[Originally written for The Dallas Morning News]
Glenn Ligon is widely regarded as one of the most influential American artists of the past two-decades. “America” shows us a 25-year arc of his drawings, paintings, prints, neon installations and even sounds that emanate from crates that pay homage to Henry “Box” Brown — known for escaping slavery in a two-by-three foot box.
Integrating image and text is popular in the art world but it’s often done clumsily and without impressive effect. Ligon is an exception. He appropriates verbiage from an array of sources: placards carried by sanitation workers; comedian Richard Pryor; James Baldwin; Gertrude Stein, Malcolm X and a host of others. They run from the strident to the scatological.
Nonetheless, Ligon’s work deserves a place in hallowed halls and it has already earned that honor via the artist’s enduring relationship with the Whitney Museum in New York. The Modern is yet another impressive coup. Ligon is gay and African-American and he’s arrived with vigor on the art scene by giving form to stereotypes and things left un-uttered in “polite” society. To state it mildly, Ligon shakes things up — and good for him.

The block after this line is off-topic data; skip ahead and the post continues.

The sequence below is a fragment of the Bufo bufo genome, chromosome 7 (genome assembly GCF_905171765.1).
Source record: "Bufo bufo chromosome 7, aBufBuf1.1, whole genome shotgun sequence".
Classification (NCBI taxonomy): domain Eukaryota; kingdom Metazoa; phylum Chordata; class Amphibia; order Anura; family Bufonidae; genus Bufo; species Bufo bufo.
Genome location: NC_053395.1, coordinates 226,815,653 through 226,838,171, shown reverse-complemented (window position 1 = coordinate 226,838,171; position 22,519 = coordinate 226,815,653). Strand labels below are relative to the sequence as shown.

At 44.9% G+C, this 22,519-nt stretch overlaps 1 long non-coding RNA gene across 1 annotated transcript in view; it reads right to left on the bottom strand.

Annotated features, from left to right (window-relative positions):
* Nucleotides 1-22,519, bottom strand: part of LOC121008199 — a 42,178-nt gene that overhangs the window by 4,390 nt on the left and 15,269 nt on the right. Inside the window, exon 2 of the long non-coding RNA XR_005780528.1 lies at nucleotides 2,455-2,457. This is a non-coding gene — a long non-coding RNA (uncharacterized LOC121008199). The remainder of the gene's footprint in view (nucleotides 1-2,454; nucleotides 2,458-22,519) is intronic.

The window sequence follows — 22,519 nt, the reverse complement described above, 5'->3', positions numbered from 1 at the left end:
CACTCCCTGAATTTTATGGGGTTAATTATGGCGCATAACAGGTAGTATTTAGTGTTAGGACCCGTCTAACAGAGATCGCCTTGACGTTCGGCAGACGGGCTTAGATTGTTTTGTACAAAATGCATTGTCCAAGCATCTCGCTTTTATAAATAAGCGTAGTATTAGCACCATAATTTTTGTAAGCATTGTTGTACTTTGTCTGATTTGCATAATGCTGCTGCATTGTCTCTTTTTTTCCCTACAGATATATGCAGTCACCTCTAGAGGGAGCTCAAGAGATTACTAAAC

Ligon’s silk-screened images of the Million Man March are especially powerful. They remind us of a time most of us would prefer to elide from public consciousness. Lignon refuses us the luxury of amnesia. We see hands thrust into the air, clenched fists and Louis Farrakhan’s visage. The pieces are huge and imposing.
As the show’s name insinuates, America is being shown to us. We’re asked to reflect on where we’ve been, where we are and how we assimilate “the Other.” Art is supposed to make us uncomfortable. This show makes us squirm but it’s so elegantly curated that it’s obviously a trove of artifacts that merit examination. Think of it as a secular passion play — and don’t miss it.